Power of Attorney- What Restrictions Apply?

A Power of Attorney is generally appointed to manage a donor’s financial affairs at some point during their lifetime. Typically, this is in the event of the donor’s loss of legal capacity.

The powers given to an attorney typically contain the power for the attorney to do “on my behalf anything that I can lawfully do by an attorney”. There is scope to limit an attorney’s powers in the Power of Attorney document.

In recent years, the scope of the power to “do on my behalf anything that I can lawfully do by an attorney” has come under some court consideration. There are, at general law, some restrictions on an attorney’s powers including the power to act as a trustee. This is consistent with Section 5(4) of the South Australia Powers of Attorney & Agency Act, which states that a general Power of Attorney does not operate to confer authority on an attorney, to perform functions that the donor has, as a trustee or personal representative.

In recent years, courts in various jurisdictions have held that an attorney can act as an appointor of a trust and also act as a personal representative (including as an executor) of a Will in place of an incapacitated donor executor.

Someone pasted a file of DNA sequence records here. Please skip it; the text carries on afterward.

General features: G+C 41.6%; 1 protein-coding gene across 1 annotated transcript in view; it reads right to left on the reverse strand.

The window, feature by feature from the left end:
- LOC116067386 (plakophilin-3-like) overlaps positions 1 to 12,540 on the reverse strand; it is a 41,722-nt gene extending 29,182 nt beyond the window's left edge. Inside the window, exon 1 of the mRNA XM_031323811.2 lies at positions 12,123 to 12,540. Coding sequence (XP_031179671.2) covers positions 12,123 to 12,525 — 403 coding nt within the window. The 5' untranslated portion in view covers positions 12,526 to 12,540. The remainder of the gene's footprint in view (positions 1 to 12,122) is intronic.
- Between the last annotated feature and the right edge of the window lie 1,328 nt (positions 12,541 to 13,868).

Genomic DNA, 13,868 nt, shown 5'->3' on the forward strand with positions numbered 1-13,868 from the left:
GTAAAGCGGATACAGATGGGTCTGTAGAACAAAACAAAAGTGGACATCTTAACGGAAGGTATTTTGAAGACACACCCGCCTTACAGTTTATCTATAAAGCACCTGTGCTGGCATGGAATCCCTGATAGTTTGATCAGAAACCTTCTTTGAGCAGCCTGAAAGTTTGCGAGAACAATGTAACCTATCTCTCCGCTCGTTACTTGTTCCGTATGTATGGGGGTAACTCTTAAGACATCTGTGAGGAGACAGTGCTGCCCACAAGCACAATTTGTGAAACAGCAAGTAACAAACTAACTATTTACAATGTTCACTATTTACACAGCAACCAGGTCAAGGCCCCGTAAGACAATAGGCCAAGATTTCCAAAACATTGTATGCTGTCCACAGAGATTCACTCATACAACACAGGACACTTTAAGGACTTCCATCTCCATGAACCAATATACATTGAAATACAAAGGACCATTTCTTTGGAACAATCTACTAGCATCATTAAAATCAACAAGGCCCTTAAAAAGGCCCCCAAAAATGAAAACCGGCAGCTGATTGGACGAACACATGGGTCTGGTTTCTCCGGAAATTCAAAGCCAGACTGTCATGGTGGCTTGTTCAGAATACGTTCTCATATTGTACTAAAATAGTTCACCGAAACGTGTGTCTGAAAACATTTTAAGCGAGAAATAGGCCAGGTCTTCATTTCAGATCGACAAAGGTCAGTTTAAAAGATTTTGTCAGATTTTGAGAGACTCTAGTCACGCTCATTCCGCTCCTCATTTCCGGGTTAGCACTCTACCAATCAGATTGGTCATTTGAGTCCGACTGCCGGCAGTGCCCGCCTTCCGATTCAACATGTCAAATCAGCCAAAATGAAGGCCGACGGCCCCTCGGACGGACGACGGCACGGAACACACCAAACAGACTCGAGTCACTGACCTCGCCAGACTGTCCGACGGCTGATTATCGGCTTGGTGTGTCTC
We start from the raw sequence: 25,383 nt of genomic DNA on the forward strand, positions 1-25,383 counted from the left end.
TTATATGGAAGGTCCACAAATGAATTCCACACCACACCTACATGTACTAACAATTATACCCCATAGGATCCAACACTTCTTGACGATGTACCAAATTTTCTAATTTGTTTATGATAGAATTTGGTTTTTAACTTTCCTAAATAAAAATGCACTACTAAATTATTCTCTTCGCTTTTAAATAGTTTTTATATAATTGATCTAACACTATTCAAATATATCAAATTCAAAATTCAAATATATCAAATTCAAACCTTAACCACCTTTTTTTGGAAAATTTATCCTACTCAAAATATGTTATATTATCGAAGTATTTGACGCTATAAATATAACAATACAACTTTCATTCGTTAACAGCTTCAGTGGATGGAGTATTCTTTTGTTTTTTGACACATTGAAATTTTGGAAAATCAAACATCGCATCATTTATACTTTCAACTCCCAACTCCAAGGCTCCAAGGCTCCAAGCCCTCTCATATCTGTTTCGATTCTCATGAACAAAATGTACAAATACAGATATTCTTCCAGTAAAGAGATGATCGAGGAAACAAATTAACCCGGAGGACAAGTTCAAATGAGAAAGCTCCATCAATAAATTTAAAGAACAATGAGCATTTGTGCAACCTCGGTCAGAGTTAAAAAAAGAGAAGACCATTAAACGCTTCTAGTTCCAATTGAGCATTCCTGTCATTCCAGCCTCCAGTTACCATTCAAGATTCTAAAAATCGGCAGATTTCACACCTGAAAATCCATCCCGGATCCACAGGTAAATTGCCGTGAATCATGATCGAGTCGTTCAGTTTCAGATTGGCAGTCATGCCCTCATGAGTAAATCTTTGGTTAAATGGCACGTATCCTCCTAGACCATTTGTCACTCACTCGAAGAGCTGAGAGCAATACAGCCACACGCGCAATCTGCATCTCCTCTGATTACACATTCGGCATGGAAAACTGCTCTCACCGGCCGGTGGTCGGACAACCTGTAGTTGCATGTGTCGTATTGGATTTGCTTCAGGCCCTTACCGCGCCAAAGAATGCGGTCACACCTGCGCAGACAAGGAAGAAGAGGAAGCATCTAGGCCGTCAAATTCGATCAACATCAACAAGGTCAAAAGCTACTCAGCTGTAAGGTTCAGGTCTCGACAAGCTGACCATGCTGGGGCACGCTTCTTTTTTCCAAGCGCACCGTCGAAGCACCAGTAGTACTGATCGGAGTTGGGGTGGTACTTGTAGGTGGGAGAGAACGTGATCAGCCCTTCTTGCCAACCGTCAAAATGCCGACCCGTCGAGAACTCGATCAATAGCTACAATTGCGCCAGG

In a recent case, the Supreme Court of Queensland found that a Power of Attorney could extend a donor’s superannuation binding death benefit nomination on behalf of a member donor who had lost capacity. The court found the extension of such nomination was a matter relating to the member’s financial affairs, and was not something that needed to be performed by the member personally and was neither a testamentary act nor an act made in the donor’s capacity as trustee. Whilst arguably this decision may be limited to the specific facts of the relevant case and the Queensland Power of Attorney legislation, the potential expanding scope of an attorney’s powers is one that needs to be considered carefully by donors as part of their estate planning.

An attorney that can influence the operations of an existing family trust or extend, change or revoke binding superannuation death benefit nominations could potentially support or frustrate the best laid estate plans. At the very least, it may cause conflict between the attorney and other interested beneficiaries or potential claimants.

Proper thought may now need to be given to appropriate limitations of (or in some cases confirmation of) the powers to be given to an attorney.

It is important to get these things right. Call Donlan Lawyers on (08) 8344 6422 to discuss your options.